Like many others, Wilson Tang’s life changed forever on September 11, 2001. He was working that morning on the seventy-fourth floor of the World Trade Center’s South Tower when the first plane hit the North Tower. Heeding initial evacuation instructions, Tang began walking down the stairwell; he was only sixteen stories from the ground floor when he heard an announcement that the building was safe and he could return to work.
Life and death often tipped on little decisions that day. Tang was so close to the lobby that he figured he’d exit the building to get some fresh air. He was a young office worker with an uninteresting finance job, he admits, and he saw an opportunity to milk the clock.
When he got outside, the pandemonium and emergency response he saw around him convinced him to stay clear of the building. He headed north. He had made it just a mile, to the border of Chinatown, when United Flight 175 hit the tower he worked in.
Tang walked away from death that morning, but he also entered a new life. “I know lots of people who changed their life paths that day,” he says. “They changed careers, went to nonprofits, or quit work altogether to focus on their families. It put a lot of lives in perspective. It was definitely a turning point in my career. I instantaneously made this decision that I had to do what I love.”
The truth was, Tang didn’t much care for the world of finance. He was more drawn to his family’s restaurant business. Tang’s uncle owned the Nom Wah Tea Parlor, a Chinatown institution established in 1920 and the first place in Manhattan to serve dim sum. Wilson grew up in Chinatown and can recall when the family restaurant was sometimes a dangerous place to visit: for a period in the seventies, the crooked, two hundred-foot Doyer Street was notorious for gang shootouts. Nevertheless, weekend dim sum brunches were major events for his family.
“I have vivid memories of dim sum carts with all these different kinds of delicacies, just roaming around the restaurant,” he says. “We’d sit at round tables and all check in with each other.” It was a full sensory experience. He remembers the aromas, the visual beauty of the delicacies served. Dim sum’s literal translation is “a little bit of heart.” Compared to childhood memories like that, a career in an antiseptic office held little appeal.
Tang’s realization that he wanted to commit himself full-time to the restaurant world, however, didn’t go over well with his family.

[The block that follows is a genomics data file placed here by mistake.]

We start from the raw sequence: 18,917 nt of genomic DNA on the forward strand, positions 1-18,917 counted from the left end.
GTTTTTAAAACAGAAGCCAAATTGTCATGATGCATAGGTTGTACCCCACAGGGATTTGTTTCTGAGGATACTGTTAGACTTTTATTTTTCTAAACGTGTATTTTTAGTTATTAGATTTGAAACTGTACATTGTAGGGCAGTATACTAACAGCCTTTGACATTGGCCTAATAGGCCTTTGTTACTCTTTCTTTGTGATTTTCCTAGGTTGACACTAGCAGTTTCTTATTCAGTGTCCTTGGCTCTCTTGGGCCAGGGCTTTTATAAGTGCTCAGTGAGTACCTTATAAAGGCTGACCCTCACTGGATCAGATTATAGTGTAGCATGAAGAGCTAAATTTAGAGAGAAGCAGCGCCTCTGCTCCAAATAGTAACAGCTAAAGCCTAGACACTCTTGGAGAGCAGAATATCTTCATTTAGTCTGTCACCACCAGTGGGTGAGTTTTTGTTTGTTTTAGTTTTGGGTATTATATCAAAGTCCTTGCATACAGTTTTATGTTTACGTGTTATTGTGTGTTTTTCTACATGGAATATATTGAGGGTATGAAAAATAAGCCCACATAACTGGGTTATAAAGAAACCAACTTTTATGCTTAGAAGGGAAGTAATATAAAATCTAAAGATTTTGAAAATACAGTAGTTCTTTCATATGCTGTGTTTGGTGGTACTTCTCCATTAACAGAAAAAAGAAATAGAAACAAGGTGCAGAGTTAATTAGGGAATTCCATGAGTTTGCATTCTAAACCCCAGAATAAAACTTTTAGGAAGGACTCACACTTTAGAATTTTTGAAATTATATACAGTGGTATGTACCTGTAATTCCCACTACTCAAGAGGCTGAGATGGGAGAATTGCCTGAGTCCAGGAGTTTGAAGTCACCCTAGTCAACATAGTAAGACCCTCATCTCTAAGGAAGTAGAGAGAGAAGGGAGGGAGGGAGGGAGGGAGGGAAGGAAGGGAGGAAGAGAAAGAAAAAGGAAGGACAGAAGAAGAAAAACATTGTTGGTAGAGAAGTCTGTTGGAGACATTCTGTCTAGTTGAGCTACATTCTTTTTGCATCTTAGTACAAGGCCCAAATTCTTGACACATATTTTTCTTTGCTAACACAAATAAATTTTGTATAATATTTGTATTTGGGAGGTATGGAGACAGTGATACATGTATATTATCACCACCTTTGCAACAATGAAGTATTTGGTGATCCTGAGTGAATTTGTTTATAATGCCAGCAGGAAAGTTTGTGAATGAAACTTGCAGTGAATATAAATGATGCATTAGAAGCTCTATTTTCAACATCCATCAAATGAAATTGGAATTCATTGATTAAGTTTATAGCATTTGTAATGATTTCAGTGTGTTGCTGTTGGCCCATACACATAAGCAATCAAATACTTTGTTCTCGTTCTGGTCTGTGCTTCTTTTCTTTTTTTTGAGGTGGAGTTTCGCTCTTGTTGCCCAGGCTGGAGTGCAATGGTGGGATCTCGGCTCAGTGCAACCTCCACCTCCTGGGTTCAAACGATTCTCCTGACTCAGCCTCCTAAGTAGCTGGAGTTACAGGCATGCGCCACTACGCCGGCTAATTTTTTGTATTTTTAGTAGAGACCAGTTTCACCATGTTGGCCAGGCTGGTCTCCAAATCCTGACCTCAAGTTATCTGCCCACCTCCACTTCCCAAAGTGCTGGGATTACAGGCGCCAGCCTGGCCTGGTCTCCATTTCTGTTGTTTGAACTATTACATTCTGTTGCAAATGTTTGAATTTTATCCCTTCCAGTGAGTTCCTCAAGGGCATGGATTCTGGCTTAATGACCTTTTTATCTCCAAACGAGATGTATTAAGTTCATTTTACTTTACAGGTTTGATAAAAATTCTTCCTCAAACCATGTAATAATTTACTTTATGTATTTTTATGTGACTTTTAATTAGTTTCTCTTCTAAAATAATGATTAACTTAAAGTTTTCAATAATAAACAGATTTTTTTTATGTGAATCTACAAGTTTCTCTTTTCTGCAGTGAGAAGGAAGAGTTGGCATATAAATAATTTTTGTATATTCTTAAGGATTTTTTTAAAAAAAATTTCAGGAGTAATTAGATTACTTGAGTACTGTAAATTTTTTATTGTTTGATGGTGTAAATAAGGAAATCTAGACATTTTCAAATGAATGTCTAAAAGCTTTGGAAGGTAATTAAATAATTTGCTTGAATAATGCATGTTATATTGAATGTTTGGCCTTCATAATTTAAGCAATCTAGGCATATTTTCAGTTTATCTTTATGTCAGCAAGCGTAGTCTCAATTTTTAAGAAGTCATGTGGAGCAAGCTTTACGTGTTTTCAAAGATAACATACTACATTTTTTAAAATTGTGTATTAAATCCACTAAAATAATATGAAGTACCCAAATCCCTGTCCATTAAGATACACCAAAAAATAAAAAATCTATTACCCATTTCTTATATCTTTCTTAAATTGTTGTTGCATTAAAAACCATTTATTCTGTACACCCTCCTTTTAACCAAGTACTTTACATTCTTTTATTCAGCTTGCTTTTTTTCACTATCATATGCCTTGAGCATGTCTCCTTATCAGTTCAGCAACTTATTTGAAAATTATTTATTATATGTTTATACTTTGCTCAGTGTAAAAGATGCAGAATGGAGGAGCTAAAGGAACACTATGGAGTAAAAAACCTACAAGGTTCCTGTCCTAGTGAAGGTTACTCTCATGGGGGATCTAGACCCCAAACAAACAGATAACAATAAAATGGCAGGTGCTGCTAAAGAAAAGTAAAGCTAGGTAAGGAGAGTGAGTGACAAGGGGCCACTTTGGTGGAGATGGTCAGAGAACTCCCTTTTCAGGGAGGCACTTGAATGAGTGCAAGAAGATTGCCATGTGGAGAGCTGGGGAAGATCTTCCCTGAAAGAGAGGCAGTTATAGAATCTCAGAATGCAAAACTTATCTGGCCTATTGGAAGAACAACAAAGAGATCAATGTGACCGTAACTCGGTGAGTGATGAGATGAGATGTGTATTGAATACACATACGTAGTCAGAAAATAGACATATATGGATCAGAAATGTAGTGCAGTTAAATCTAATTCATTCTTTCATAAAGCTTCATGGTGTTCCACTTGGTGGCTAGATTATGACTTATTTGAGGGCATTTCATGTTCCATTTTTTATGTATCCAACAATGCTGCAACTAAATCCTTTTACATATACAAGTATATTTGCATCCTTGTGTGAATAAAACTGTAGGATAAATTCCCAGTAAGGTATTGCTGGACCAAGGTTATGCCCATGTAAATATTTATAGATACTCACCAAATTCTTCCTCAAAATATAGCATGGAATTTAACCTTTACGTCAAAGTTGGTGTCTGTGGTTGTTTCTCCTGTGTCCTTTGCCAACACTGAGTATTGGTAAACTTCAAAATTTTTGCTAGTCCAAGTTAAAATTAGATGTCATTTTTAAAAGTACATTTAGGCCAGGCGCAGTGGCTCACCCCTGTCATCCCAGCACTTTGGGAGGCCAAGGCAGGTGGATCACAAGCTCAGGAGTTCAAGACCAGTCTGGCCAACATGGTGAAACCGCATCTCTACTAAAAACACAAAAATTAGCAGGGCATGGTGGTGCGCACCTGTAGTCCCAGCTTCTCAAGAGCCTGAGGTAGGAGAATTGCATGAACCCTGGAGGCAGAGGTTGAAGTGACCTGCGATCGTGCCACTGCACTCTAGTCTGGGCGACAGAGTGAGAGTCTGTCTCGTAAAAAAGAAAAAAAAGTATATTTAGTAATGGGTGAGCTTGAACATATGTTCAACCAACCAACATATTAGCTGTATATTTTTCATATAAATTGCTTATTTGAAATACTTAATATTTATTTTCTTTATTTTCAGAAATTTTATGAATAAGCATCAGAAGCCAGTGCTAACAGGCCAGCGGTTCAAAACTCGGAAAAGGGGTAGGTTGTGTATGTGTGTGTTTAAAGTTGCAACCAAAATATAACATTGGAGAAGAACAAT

“My parents were super upset about it,” he recalls. “Growing up as the son of immigrants, the restaurant industry was definitely somewhere my parents wanted me far away from. They felt that I needed to go to school, get my degree, and, and join the workforce.” Why, they wanted to know, would he give up a business career?
But Tang knew that restaurants were business, and he felt he could escape his cubicle and put his education to work in a more satisfying way, marrying his business and computer skills with his family’s restaurant tradition.
“I think restaurants were just kind of in my DNA,” he says.
I’m marrying what I know. My experiences with technology have become a big part of our business.Wilson Tang
After taking over running Nom Wah from his uncle, Tang oversaw a major renovation in the kitchen. But left the rest of the restaurant as original as possible. Customers today feel like they’ve entered a time machine back to the fifties: the classic diner stools, the fluorescent lighting, the original tiling in the floors. But Tang took quickly to his new role as restaurateur and entrepreneur, and realized there was also potential to expand the brand and open up new venues.
“Running a restaurant today is so different from running a restaurant when my dad was doing it,” he says. Social media was just beginning to show its power to influence consumers, and new cooking and business tools were becoming affordable to smaller organizations. “I’m marrying what I know. My experiences with technology have become a big part of our business.”
In 2015, Tang opened another Nom Wah, this one in Philadelphia. But his real leap forward was the September 2016 launch of Nom Wah Nolita, just north of Manhattan’s Little Italy. The idea behind the new outpost was to serve traditional dumplings in a light, casual environment, but also to experiment with new creations. Unabashed about adopting new technologies to create both great food and a thriving business, Tang put in cashless ordering kiosks and embraced machine extruders to help make some of the dumplings. He’s always on the lookout for new potential venues as well: Nom Wah dumplings at Yankee Stadium? A new restaurant in Florida? It’s all on the table.
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Walking through Chinatown with Tang today feels a bit like accompanying a local prince. He’s known by shop owners and fish merchants as part of a new generation of restaurateurs bringing energy and ideas to the lower-Manhattan food scene. He spends his busy days managing a growing staff and looking for new ways to introduce a broader population to Nom Wah’s delights.
“I really like the idea of serving people good food in a friendly environment and seeing them smile,” he says. “It gives you a warm fuzzy feeling to have people eat and talk and laugh in your restaurant. You are making them happy.”